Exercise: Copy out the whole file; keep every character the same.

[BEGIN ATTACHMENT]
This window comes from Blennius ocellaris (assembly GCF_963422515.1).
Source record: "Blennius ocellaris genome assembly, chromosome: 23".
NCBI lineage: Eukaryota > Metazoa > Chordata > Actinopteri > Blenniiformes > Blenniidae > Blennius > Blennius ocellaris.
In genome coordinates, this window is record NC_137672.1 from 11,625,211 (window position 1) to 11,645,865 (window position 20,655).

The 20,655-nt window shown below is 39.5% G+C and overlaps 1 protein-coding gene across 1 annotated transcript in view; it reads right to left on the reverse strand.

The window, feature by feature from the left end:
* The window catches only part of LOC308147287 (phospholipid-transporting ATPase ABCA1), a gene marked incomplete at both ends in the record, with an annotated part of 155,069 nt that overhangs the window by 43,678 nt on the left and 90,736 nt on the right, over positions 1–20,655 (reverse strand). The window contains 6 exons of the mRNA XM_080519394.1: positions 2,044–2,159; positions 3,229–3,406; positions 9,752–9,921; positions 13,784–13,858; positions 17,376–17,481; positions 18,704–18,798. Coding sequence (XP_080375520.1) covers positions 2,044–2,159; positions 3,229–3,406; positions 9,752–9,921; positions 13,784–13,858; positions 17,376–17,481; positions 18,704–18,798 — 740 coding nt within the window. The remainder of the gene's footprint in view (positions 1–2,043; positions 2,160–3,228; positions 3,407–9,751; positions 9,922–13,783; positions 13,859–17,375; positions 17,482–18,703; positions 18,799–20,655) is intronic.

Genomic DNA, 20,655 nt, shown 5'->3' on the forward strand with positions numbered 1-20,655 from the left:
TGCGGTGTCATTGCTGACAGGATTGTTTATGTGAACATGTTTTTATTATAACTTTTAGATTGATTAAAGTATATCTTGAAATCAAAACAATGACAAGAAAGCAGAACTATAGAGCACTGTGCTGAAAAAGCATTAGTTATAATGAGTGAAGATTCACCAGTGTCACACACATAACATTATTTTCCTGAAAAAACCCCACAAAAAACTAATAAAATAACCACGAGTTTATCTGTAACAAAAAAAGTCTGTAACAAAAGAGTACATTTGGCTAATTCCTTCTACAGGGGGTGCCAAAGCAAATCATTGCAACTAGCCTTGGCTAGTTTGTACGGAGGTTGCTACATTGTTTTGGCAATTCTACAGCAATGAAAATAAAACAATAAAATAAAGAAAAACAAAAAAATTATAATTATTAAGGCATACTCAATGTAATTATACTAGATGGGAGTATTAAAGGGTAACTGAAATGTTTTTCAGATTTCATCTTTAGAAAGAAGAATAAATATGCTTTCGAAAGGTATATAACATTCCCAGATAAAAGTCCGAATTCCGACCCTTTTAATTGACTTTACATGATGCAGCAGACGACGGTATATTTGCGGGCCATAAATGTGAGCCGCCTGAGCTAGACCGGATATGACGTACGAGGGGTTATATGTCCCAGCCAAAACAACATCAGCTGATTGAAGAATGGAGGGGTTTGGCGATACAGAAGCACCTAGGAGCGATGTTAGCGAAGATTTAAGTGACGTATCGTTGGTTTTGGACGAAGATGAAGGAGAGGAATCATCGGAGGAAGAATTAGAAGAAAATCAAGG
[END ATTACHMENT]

This window comes from Blennius ocellaris (assembly GCF_963422515.1).
Source record: "Blennius ocellaris genome assembly, chromosome: 23".
NCBI lineage: Eukaryota > Metazoa > Chordata > Actinopteri > Blenniiformes > Blenniidae > Blennius > Blennius ocellaris.
In genome coordinates, this window is record NC_137672.1 from 11,625,211 (window position 1) to 11,645,865 (window position 20,655).

The 20,655-nt window shown below is 39.5% G+C and overlaps 1 protein-coding gene across 1 annotated transcript in view; it reads right to left on the reverse strand.

The window, feature by feature from the left end:
* The window catches only part of LOC308147287 (phospholipid-transporting ATPase ABCA1), a gene marked incomplete at both ends in the record, with an annotated part of 155,069 nt that overhangs the window by 43,678 nt on the left and 90,736 nt on the right, over positions 1–20,655 (reverse strand). The window contains 6 exons of the mRNA XM_080519394.1: positions 2,044–2,159; positions 3,229–3,406; positions 9,752–9,921; positions 13,784–13,858; positions 17,376–17,481; positions 18,704–18,798. Coding sequence (XP_080375520.1) covers positions 2,044–2,159; positions 3,229–3,406; positions 9,752–9,921; positions 13,784–13,858; positions 17,376–17,481; positions 18,704–18,798 — 740 coding nt within the window. The remainder of the gene's footprint in view (positions 1–2,043; positions 2,160–3,228; positions 3,407–9,751; positions 9,922–13,783; positions 13,859–17,375; positions 17,482–18,703; positions 18,799–20,655) is intronic.

Genomic DNA, 20,655 nt, shown 5'->3' on the forward strand with positions numbered 1-20,655 from the left:
TGCGGTGTCATTGCTGACAGGATTGTTTATGTGAACATGTTTTTATTATAACTTTTAGATTGATTAAAGTATATCTTGAAATCAAAACAATGACAAGAAAGCAGAACTATAGAGCACTGTGCTGAAAAAGCATTAGTTATAATGAGTGAAGATTCACCAGTGTCACACACATAACATTATTTTCCTGAAAAAACCCCACAAAAAACTAATAAAATAACCACGAGTTTATCTGTAACAAAAAAAGTCTGTAACAAAAGAGTACATTTGGCTAATTCCTTCTACAGGGGGTGCCAAAGCAAATCATTGCAACTAGCCTTGGCTAGTTTGTACGGAGGTTGCTACATTGTTTTGGCAATTCTACAGCAATGAAAATAAAACAATAAAATAAAGAAAAACAAAAAAATTATAATTATTAAGGCATACTCAATGTAATTATACTAGATGGGAGTATTAAAGGGTAACTGAAATGTTTTTCAGATTTCATCTTTAGAAAGAAGAATAAATATGCTTTCGAAAGGTATATAACATTCCCAGATAAAAGTCCGAATTCCGACCCTTTTAATTGACTTTACATGATGCAGCAGACGACGGTATATTTGCGGGCCATAAATGTGAGCCGCCTGAGCTAGACCGGATATGACGTACGAGGGGTTATATGTCCCAGCCAAAACAACATCAGCTGATTGAAGAATGGAGGGGTTTGGCGATACAGAAGCACCTAGGAGCGATGTTAGCGAAGATTTAAGTGACGTATCGTTGGTTTTGGACGAAGATGAAGGAGAGGAATCATCGGAGGAAGAATTAGAAGAAAATCAAGG